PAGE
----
|The Perfect Woman|
|Directed by||Bernard Knowles|
|Written by||George Black|
|Based on||play by Wallace Geoffrey|
|Produced by||Alfred Black|
|Edited by||Peter Graham Scott|
|Music by||Arthur Wilkinson|
|Distributed by||General Film Distributors – UK|
Eagle Lion (UK)
The Perfect Woman is a 1949 British farce comedy film directed by Bernard Knowles and written by George Black, Jr and J. B. Boothroyd, based upon a play by Wallace Geoffrey and Basil Mitchell. The screenplay concerns a scientist who creates a robotic woman in his lab.
Ramshead, a butler, tells his lazy and currently broke master, Roger Cavendish, that he is broke. They search the newspaper for potential work.
Professor Ernest Belman has placed an advert in the Times seeking help. They phone and arrange to meet.
The professor has created a woman robot in his lab based on his niece, Penelope.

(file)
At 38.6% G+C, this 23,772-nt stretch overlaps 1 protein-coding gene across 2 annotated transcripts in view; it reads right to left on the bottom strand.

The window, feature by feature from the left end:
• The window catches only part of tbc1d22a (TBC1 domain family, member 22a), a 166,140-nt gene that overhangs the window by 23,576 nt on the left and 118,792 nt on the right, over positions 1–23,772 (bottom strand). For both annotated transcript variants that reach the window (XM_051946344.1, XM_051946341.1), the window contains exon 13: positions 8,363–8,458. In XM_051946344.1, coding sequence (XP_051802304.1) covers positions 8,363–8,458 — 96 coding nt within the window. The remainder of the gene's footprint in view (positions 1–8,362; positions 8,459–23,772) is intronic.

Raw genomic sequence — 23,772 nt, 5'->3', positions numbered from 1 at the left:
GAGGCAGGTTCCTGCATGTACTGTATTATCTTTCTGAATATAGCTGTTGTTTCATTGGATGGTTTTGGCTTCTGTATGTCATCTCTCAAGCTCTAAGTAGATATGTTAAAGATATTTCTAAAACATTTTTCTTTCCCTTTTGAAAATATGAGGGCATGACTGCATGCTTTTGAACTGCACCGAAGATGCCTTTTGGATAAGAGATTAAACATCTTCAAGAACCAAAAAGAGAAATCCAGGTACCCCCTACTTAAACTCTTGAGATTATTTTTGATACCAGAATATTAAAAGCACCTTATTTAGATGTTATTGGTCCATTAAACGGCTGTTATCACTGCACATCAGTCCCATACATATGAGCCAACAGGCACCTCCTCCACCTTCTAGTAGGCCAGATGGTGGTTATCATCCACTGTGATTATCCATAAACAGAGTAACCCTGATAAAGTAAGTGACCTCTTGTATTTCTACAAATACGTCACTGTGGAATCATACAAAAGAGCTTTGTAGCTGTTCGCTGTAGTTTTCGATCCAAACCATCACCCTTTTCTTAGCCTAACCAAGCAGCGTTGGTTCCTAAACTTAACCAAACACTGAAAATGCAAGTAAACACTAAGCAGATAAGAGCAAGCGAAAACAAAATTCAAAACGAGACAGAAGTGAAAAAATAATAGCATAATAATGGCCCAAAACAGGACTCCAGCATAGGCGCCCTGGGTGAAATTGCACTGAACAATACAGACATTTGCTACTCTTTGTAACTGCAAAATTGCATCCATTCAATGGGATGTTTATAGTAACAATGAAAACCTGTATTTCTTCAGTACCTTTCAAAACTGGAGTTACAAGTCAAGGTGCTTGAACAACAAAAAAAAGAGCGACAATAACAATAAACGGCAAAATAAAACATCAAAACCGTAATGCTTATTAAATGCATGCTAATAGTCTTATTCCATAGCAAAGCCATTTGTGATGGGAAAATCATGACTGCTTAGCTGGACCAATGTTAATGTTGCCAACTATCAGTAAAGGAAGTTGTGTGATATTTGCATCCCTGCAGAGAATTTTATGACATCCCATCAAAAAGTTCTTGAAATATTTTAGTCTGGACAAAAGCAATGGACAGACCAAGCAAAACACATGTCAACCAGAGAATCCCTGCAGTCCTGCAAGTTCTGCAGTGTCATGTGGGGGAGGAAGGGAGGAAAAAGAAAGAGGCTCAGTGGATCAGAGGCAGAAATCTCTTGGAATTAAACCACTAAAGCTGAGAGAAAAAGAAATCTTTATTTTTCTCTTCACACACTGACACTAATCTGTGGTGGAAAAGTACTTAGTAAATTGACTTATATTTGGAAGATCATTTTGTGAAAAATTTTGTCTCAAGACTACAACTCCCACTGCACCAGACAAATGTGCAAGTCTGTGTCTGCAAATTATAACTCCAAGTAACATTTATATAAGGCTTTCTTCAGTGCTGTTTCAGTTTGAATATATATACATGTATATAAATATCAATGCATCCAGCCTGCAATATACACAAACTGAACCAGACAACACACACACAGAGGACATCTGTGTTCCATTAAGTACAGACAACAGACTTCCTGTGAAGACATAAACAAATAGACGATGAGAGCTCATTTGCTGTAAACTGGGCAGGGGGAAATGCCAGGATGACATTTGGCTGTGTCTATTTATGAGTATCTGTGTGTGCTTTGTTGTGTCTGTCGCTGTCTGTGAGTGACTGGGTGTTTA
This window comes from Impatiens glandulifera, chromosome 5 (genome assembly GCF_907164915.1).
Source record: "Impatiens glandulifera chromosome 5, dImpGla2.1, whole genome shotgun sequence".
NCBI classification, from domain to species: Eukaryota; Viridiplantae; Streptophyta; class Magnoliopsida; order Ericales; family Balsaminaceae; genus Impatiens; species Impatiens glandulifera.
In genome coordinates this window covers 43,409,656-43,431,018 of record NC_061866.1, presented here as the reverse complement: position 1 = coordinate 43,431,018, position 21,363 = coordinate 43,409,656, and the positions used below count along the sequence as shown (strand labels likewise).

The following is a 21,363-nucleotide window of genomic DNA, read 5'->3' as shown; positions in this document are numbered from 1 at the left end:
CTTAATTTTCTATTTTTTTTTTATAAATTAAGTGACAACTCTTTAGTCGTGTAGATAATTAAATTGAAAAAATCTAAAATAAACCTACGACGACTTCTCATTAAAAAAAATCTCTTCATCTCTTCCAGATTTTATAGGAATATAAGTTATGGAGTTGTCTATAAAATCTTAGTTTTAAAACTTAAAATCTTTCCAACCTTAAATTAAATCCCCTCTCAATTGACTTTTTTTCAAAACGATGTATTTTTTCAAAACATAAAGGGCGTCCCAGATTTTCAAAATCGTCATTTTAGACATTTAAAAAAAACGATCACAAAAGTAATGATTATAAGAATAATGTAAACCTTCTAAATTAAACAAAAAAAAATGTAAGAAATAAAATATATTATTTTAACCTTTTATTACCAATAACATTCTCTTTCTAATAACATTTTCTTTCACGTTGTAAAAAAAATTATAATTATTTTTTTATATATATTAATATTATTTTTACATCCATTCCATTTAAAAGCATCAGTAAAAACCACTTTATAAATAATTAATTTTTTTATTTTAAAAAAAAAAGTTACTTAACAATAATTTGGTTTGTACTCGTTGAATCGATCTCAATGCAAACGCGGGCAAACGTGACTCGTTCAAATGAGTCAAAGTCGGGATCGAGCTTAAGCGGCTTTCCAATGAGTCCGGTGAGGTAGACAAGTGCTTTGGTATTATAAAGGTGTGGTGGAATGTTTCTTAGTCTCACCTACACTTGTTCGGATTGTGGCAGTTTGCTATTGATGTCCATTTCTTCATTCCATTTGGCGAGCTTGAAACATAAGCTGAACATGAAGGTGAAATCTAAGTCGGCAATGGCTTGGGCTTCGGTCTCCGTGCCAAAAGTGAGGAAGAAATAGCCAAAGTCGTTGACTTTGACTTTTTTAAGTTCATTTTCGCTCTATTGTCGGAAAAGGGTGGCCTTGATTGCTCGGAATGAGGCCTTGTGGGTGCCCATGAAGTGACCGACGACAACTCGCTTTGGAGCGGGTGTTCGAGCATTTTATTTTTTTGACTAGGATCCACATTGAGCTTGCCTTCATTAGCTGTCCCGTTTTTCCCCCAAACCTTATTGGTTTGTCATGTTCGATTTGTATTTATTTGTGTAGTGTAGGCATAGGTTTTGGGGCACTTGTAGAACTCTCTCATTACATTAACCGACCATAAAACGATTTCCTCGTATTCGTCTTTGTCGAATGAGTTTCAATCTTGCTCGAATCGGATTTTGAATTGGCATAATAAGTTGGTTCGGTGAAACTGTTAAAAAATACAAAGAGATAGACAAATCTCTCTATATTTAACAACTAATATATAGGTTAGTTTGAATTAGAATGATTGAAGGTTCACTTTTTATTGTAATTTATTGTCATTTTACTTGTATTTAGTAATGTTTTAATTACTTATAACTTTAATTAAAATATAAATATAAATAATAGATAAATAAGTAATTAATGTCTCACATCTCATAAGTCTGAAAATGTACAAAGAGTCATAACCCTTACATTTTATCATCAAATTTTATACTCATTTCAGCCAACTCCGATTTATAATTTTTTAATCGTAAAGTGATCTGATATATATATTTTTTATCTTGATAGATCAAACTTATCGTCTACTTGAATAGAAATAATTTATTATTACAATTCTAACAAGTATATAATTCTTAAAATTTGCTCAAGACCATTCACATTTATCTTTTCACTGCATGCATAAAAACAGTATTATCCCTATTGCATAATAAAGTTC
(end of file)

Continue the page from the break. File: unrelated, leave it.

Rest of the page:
Cavendish appears for interview (with his butler). They are tasked with looking after his robot, Olga, for a week but are told they must never say the word "love" in front of it.
When Penelope's date cancels, the housekeeper Buttercup suggests she pretends to be the robot. Cavendish and Ramshead take her to a hotel and stay in the bridal suite, sparking many rumours amongst the staff. Cavendish's rich aunt arrives and thinks he has married. The robot is sent to help to explain things.
The original play debuted on 11 September 1948 and ran for 224 performances.
Producers George and Alfred Black were sons of a famous producer.
Roc made the film after spending several months in Paris, where she made Retour and The Man on the Eiffel Tower. Roc was under contract to J. Arthur Rank at the time. Filming took place in January 1949. The film was shot in 38 days at only three-quarters of its budgeted cost. It was made at Denham Studios with sets designed by James Elder Wills.
Pamela Devis was cast as the robot because of her resemblance to Roc.
Roc left the Rank organisation before the film was released. The film was released on a double bill, and given a West End screening. However it proved popular and made a profit.
Two Cities' executive producer Earl St John hoped to reunite Holloway, Patrick and Roc for a sequel, The Perfect Man. However no film resulted.
The BBC broadcast a live adaptation of the Geoffrey and Mitchell play in the Sunday Night Theatre slot on 6 May 1956.